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Dermal absorption of chemical contaminants from soil.
Kissel-JC; Spalt-EW; Shirai-JH; Bunge-AL
Dermal Absorption and Toxicity Assessment, 2nd ed. Roberts MS, Walters KA, eds., New York: Informa Healthcare, 2007 Dec; :563-574
Recently, Spalt et al. (1) critically reviewed the available (English language) literature describing dermal absorption from soil. The earliest entry in that review is a paper by Swiss investigators concerning oral and dermal absorption of 2,3,7,8-tetrachlorodibenzo-p-dioxin (TCDD) in multiple formulations including soil (2). That investigation was inspired by dioxin contamination events in Germany and Italy in the 1970s. All but one of the subsequent studies identified in the review were conducted in the United States. Given the universality of English as the language of science, this observation presumably reflects research funding priorities stemming from political attention to hazardous waste sites and other contaminated lands, and the relative importance of quantitative risk assessment in the regulatory environment in the United States, ra her than mere language bias. Regardless, the total body of research is quite limited [Spalt et al. (1) found fewer than 50 distinct studies] and represents the efforts of a relatively small group of investigators. In addition to its limited scope, significant shortcomings of the extant dermal-absorption-from-soil literature include (i) a lack of uniformity of methodology, which greatly hinders systematic comparison across compounds and laboratories, (ii) frequently inadequate reporting of experimental details, and (iii) obvious flaws in some experimental approaches. As a consequence, commonly used procedures for estimation of dermal absorption of chemical contaminants from soil are not well developed. Current U.S. Environmental Protection Agency (USEPA) guidance for use in investigations of the worst uncontrolled and abandoned toxic waste sites in the United States, those designated Superfund sites, presents recommendations for estimation of absorption of contaminants from both soil and water (3). The soil protocol is relatively primitive and depends heavily upon literal acceptance of results, expressed as fraction of initial dose absorbed, for the limited number of chemicals (shown in Table 1) for which experimental results are available. In some cases, measurements made on one chemical were extended to the entire class of chemicals [e.g., benzo(a)pyrene as a surrogate for all polyaromatic hydrocarbons, TCOD for all dioxins, and Arodor 1242 or 1254 for all polychlormated biphenyls (PCBs)]. For contamination of soil by semivolatile organic compounds (SVOCs) not otherwise listed, a default availability of 10% is recommended. For unlisted chemicals that cannot be characterized as SVOCs, no default is stipulated and a qualitative approach is recommended. . . In contrast, a relatively well-founded protocol for estimation of dermal absorption of chemicals from water is described in the same guidance. This disparity reflects the fact that many more studies with much greater uniformity of methodology are available for water. Specifically, data describing absorption from water obtained in vitro using human cadaver skin were available for about 90 organic compounds at the time the USEPA guidance was written, whereas only about one-third as many compounds have been studied In experimental investigations of absorption from soil by all methods. A theoretically more rigorous approach for soil, based on the water permeation data, has been proposed by Bunge and Parks (4,5), but has not been adequately tested due to lack of suitable data and has not been widely adopted. In a limited comparison with results from a set of experiments that were sufficiently described (6), the Bunge and Parks approach (5) over-estimated dermal absorption of lindane and 2,4-dichlorphenoxyacetic acid (2,4-0) from two soils. . . All soils have a limited capacity to interact with a given contaminant, which is essentially the saturation limit (7). If the amount of contaminant in soil exceeds this limit, neat chemical will be present. Based on rudimentary chemical and physical principles, an organic chemical sorbed to soil at a concentration less than saturation of the soil would be expected to be less available for dermal absorption than it would be in neat form. Sorption on soil should lower fugacity and hence reduce the thermodynamic driving force for dermal absorption and might also reasonably be expected to increase mass transfer resistance. In concert, these effects should reduce flux into skin. Recent results for two different soils contaminated with methyl paraben (7,8), which included determinations of soil saturation, are consistent with the fugacity argument. The results reported in the early paper by Poiger and Schlatter (2) noted above are also generally in accord with this basic concept. In those experiments, TCOD was apparently less well absorbed from soil than from neat compound and even less well absorbed from activated carbon than from soil. However, the intervening literature is not consistent on even this fundamental point as several investigators have reported that they did not observe reduced availability from soil in the experiments they conducted. A sampling of those reports is described briefly below.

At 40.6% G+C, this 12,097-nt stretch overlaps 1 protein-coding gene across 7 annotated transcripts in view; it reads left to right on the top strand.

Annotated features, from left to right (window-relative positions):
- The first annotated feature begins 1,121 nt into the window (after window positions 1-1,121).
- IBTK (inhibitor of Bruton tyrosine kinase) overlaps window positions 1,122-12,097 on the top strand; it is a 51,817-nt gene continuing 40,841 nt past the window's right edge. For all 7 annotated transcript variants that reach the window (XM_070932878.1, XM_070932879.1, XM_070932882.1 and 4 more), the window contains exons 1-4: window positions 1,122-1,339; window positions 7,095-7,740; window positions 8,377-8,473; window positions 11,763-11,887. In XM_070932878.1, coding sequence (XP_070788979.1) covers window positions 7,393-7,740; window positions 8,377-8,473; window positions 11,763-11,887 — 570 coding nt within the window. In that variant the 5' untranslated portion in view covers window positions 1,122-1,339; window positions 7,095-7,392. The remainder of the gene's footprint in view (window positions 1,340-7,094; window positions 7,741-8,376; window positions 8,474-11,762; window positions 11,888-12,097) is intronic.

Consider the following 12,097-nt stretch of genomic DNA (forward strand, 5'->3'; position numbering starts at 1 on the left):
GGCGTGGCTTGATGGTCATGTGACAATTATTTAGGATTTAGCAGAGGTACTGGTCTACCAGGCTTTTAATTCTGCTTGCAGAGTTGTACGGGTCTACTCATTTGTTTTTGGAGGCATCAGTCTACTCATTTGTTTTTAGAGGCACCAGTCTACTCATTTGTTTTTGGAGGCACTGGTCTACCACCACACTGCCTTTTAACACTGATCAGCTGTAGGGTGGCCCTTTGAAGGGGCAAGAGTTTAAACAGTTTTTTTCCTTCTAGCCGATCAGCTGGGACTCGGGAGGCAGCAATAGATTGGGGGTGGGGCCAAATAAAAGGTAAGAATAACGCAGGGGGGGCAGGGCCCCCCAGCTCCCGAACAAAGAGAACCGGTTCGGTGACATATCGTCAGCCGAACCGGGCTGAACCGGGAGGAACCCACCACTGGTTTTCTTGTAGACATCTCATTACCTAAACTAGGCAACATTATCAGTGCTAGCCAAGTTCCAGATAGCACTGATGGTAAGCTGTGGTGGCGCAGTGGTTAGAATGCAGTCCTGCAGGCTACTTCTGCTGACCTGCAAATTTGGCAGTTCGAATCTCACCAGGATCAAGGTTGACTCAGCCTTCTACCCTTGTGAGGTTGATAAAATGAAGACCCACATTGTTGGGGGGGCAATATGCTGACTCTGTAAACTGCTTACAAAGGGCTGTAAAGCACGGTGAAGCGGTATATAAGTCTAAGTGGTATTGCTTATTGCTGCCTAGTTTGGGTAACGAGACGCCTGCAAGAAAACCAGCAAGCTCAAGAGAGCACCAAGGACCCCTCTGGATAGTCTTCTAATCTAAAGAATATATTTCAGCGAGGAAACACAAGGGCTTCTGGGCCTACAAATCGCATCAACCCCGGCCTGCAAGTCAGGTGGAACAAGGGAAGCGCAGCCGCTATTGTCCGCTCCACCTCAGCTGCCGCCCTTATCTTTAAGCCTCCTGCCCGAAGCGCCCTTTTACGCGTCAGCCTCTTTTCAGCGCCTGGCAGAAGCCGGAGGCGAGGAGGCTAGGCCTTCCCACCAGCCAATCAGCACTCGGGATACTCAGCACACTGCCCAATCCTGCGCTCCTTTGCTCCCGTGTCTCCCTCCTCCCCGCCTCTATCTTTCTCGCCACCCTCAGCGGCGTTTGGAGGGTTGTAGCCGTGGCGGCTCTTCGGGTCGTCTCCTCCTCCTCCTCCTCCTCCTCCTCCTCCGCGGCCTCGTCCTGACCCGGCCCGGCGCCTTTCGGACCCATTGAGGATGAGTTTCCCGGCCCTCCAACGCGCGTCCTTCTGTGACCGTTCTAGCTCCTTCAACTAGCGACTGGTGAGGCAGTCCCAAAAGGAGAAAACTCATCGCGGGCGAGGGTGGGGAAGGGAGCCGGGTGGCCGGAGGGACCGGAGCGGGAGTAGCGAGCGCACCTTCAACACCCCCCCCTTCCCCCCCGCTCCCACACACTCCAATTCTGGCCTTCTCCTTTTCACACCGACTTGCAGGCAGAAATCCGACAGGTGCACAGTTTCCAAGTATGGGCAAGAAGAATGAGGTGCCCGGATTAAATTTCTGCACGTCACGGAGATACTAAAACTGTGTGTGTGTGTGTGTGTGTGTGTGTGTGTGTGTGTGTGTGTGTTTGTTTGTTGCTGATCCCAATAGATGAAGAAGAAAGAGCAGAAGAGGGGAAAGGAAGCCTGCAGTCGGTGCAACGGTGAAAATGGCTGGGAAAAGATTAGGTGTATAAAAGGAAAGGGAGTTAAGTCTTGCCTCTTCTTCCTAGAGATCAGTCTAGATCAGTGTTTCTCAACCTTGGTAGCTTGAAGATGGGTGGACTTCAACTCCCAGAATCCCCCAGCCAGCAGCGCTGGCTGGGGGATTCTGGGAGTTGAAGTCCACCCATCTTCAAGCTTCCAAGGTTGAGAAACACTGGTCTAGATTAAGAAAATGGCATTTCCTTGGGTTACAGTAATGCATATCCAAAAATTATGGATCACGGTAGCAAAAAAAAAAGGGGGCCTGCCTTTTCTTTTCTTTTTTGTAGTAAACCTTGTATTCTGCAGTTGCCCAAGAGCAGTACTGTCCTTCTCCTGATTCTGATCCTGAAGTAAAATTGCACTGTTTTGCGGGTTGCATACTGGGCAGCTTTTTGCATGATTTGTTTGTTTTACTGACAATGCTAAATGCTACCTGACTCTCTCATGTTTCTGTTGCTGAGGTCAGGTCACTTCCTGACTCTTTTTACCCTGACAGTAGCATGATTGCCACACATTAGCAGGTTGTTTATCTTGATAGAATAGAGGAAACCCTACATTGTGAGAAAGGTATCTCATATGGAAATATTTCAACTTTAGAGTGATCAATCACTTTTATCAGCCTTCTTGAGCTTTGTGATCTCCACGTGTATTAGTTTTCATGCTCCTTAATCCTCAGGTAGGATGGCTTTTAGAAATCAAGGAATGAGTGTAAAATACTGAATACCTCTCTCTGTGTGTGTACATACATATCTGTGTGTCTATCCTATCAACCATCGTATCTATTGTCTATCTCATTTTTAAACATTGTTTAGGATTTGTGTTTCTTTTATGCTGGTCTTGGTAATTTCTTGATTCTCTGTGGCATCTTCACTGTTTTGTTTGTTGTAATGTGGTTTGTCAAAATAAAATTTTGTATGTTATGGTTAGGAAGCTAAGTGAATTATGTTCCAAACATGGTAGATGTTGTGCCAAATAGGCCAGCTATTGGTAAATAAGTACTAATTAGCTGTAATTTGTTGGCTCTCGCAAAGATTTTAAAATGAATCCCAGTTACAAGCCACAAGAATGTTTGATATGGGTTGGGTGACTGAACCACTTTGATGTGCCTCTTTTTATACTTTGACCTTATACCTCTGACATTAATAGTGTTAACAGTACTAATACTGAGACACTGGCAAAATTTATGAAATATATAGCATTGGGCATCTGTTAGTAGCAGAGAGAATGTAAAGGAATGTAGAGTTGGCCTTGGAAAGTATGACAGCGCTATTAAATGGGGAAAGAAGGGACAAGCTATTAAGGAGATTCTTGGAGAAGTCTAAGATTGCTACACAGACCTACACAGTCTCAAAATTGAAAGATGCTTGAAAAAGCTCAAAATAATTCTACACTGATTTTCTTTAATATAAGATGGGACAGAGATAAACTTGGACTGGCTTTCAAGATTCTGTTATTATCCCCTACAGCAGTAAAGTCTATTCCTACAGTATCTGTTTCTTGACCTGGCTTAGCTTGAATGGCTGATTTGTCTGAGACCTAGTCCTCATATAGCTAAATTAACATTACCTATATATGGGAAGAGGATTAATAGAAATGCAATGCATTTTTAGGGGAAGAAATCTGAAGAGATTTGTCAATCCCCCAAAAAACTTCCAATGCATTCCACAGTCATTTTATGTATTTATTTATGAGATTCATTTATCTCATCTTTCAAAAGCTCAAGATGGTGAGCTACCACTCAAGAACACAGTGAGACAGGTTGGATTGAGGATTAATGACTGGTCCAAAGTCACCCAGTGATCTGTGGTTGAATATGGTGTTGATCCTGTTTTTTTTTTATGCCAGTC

Skin-exposure; Skin-absorption; Absorption-rates; Chemical-properties; Dermatology; Physiological-factors; Physiological-effects; Physiological-response; Dioxins; Environmental-contamination; Environmental-pollution; Soil-analysis; Waste-disposal-systems; Hazardous-materials; Hazardous-waste-cleanup; Aromatic-hydrocarbons; Biphenyls
Dermal Absorption and Toxicity Assessment, 2nd ed.
University of Washington, Seattle, Washington
Page last reviewed: September 2, 2020
Content source: National Institute for Occupational Safety and Health Education and Information Division